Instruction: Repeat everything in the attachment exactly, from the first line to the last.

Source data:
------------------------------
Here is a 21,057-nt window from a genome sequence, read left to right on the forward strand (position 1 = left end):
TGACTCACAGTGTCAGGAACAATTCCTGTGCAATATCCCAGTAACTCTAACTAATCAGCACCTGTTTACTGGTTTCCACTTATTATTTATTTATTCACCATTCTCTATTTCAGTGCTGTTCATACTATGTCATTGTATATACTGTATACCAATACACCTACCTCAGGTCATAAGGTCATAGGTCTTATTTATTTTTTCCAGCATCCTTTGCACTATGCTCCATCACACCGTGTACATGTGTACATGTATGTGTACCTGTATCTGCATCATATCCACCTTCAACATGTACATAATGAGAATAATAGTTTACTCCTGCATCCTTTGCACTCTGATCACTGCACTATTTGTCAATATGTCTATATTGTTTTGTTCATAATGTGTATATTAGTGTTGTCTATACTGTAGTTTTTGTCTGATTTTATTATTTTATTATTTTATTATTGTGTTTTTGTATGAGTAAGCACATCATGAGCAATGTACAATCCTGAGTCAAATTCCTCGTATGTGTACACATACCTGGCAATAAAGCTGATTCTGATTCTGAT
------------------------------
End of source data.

Here is a 21,057-nt window from a genome sequence, read left to right on the forward strand (position 1 = left end):
TGACTCACAGTGTCAGGAACAATTCCTGTGCAATATCCCAGTAACTCTAACTAATCAGCACCTGTTTACTGGTTTCCACTTATTATTTATTTATTCACCATTCTCTATTTCAGTGCTGTTCATACTATGTCATTGTATATACTGTATACCAATACACCTACCTCAGGTCATAAGGTCATAGGTCTTATTTATTTTTTCCAGCATCCTTTGCACTATGCTCCATCACACCGTGTACATGTGTACATGTATGTGTACCTGTATCTGCATCATATCCACCTTCAACATGTACATAATGAGAATAATAGTTTACTCCTGCATCCTTTGCACTCTGATCACTGCACTATTTGTCAATATGTCTATATTGTTTTGTTCATAATGTGTATATTAGTGTTGTCTATACTGTAGTTTTTGTCTGATTTTATTATTTTATTATTTTATTATTGTGTTTTTGTATGAGTAAGCACATCATGAGCAATGTACAATCCTGAGTCAAATTCCTCGTATGTGTACACATACCTGGCAATAAAGCTGATTCTGATTCTGAT